Health Highlights: Feb. 17, 201202/17/12
Here are some of the latest health and medical news
developments, compiled by the editors of HealthDay:
WHO Delays Decision on Controversial Bird Flu Studies
A decision on whether controversial research into H5N1 bird flu
virus mutations should be published has been delayed by the World
After a two-day meeting in Geneva, it was decided that more
discussions are needed to determine if it's safe to publish in full
two research papers submitted to the journals
BBC News reported.
The papers describe how the H5N1 virus could relatively easily
mutate into a strain that could spread rapidly among humans. There
is concern that the information could be used by terrorists to
trigger a deadly pandemic.
But some scientists say redacting some sensitive parts of the
research would be an infringement of academic freedom, and some
noted that some of the researchers have given presentations about
their work at conferences and the details are already widely
BBC News reported.
Flu Season Officially Here: CDC
It's off to the slowest start in nearly 25 years, but the flu
season is finally here, according to the U.S. Centers for Disease
Control and Prevention.
Until now, there haven't been enough flu cases in the U.S. to
signal the official start of the season, which usually begins in
December or January and is half over by late February, the
Associated Press reported.
CDC officials said Friday that California has had widespread flu
cases for the last two weeks and Missouri has seen a sharp rise in
reports of flu-like illness.
Officials don't know why the flu season started so late, but
said it could be due to a number of factors. This is the latest
start to a flu season since the 1987-88 season, the
Heart Attack Grill Owner Defends Artery-Clogging Menu
The owner of the Heart Attack Grill in Las Vegas is defending
his artery-clogging menu after a customer suffered an apparent
heart attack while devouring a 6,000-calorie Triple Bypass
Speaking on "Fox and Friends" Friday morning, Jon Basso
described his restaurant as "a place where you can live the way our
Founding Fathers intended us to live, and that is by our own
The restaurant features health warnings on the walls and staff
are dressed in white coats and nurses hats to represent doctors and
nurses. When patrons choose menu items such as a Bypass burger,
Flatliner fries and buttermilk shakes, they're given surgical gowns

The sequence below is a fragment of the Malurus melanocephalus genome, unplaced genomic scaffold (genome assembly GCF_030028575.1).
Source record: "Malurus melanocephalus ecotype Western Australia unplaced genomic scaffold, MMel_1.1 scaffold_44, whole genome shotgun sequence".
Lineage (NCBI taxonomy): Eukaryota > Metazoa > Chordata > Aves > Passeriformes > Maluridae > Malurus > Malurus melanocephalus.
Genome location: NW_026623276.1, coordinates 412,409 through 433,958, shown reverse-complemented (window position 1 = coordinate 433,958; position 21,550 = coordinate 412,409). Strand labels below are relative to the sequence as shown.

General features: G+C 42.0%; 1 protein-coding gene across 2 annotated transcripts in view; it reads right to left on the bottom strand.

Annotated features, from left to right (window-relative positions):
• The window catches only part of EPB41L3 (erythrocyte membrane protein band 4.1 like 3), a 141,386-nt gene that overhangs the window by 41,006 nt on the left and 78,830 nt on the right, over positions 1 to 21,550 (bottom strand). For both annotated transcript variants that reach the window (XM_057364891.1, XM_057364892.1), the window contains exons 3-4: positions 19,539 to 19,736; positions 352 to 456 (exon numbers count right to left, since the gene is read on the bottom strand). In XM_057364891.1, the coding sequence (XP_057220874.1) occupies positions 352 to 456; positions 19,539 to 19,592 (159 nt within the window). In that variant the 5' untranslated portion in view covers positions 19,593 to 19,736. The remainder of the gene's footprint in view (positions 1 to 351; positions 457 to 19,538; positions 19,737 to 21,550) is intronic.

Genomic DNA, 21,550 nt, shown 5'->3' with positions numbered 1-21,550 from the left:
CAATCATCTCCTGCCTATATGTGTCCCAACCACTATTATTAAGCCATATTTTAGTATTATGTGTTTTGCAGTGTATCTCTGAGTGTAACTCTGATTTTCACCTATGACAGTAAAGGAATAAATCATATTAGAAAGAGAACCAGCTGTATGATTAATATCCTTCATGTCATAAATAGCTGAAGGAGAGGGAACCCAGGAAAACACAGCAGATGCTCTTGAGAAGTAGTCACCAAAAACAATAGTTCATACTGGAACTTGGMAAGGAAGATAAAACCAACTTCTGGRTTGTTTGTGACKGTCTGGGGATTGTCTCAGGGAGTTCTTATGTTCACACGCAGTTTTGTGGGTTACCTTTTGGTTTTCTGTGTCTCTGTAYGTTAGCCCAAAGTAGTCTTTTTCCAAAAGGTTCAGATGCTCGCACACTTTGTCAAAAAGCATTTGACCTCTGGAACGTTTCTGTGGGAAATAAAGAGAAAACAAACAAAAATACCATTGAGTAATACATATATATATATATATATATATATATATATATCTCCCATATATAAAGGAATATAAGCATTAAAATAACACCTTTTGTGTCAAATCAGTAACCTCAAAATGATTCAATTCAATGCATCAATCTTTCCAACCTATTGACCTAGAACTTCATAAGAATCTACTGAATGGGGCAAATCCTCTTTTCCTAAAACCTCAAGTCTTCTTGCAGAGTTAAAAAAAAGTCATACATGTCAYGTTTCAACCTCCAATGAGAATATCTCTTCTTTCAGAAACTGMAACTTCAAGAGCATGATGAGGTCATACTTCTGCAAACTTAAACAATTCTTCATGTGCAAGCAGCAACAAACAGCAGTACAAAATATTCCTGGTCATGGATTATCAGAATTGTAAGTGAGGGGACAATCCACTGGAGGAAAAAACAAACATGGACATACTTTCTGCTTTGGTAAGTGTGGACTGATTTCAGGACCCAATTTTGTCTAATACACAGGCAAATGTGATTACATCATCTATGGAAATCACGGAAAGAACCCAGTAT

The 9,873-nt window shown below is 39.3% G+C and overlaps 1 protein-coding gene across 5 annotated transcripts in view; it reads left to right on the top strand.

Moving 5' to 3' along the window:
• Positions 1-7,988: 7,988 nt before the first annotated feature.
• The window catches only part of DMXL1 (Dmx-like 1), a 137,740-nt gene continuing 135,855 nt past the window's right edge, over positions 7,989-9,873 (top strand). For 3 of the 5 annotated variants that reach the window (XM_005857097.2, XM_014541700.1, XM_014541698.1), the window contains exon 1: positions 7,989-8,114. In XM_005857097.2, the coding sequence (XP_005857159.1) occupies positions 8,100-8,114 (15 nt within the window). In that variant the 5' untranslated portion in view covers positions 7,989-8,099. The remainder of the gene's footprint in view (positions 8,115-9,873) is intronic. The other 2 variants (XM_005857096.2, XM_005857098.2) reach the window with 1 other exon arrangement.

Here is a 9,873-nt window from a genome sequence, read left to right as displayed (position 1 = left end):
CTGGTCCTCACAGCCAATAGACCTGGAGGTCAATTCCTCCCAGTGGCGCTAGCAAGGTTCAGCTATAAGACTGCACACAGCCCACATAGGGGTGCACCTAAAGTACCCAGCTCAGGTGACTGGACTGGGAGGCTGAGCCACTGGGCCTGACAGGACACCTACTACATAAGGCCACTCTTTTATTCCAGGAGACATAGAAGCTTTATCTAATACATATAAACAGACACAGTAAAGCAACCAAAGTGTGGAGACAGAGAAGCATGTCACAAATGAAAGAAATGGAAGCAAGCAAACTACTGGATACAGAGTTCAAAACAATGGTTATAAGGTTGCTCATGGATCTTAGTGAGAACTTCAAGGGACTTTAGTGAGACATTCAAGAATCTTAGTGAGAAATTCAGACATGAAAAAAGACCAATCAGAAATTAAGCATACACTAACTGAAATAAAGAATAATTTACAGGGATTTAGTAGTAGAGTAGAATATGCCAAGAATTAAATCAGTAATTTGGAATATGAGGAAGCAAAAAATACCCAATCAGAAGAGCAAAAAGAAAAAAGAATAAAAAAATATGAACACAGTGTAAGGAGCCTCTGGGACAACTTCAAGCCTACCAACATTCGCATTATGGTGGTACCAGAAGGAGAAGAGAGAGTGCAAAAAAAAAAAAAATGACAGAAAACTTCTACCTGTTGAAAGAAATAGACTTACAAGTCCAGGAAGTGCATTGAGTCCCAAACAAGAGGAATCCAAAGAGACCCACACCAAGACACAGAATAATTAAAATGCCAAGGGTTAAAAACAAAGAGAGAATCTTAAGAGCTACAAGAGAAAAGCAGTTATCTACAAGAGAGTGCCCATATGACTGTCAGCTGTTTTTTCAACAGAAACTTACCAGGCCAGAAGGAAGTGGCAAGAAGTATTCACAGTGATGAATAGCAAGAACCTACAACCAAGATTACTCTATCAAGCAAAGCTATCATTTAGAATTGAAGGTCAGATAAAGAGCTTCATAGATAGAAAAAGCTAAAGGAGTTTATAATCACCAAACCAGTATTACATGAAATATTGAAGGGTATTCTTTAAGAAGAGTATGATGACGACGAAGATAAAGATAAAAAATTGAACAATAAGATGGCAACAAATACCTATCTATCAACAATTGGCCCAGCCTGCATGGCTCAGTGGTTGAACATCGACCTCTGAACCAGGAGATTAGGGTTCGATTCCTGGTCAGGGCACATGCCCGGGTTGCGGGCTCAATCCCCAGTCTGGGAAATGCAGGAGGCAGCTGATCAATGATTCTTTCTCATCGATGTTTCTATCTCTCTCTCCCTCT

After a customer suffered an apparent heart attack on Saturday,
the Physicians Committee for Responsible Medicine sent a letter to
Basso asking him to "declare moral bankruptcy" and close the Heart
Basso has no plans to close the restaurant and lashed out
"There are intrusive busy-body groups that want to take away our right to have a simple hamburger, a coke, some fries and enjoy our lives the way we want to," he said.
FDA Panel to Consider New Diet Pill
A U.S. Food and Drug Administration advisory panel will meet
next week to discuss whether to recommend approval of a diet pill
The drug is a combination of two FDA-approved drugs, the
stimulant phentermine and the anticonvulsant topiramate. In 2010,
the FDA rejected Qnexa due to concerns about the risks of birth
defects and cardiovascular problems,
The New York Times reported.
However, many obesity doctors use a regulatory loophole to
prescribe phentermine and topiramate off-label in order to suppress
appetite in overweight patients.
Qnexa was developed by the company Vivus, which will present
additional data at the FDA's advisory panel meeting on Wednesday.
The FDA will have until April 17 to consider the panel's
recommendation and make a decision about the drug,
The Times reported.
It's been 13 years since a new prescription diet pill was
approved by the FDA.
Powered Toothbrush Could Cause Choking, Serious Injuries:
Problems with the brush head on all models of Arm & Hammer
Spinbrush powered toothbrushes have caused choking and serious
injuries, according to reports received by the U.S. Food and Drug
While turned on, the device's brush head has either "popped off"
or broken off in the user's mouth or near the face, causing cuts to
the mouth and gums, chipped or broken teeth, swallowing and choking
on the broken pieces, and injuries to the face and eyes.
Until 2009, the Spinbrush line was sold as the Crest Spinbrush,
the FDA said.
The agency advised consumers to inspect the Spinbrush for any
damage or loose brush bristles prior to using. Do not use the brush
if there is any damage or loose brush bristles.
Make sure the headpiece is connected properly to the handle of
the brush and test the brush outside of the mouth before use. Do
not use the brush if the connection between the headpiece and the
handle feels loose or if the headpiece easily detaches from the
Do not bite down on the brush while brushing. Supervise children
and adults who need assistance when using the Spinbrush, the FDA
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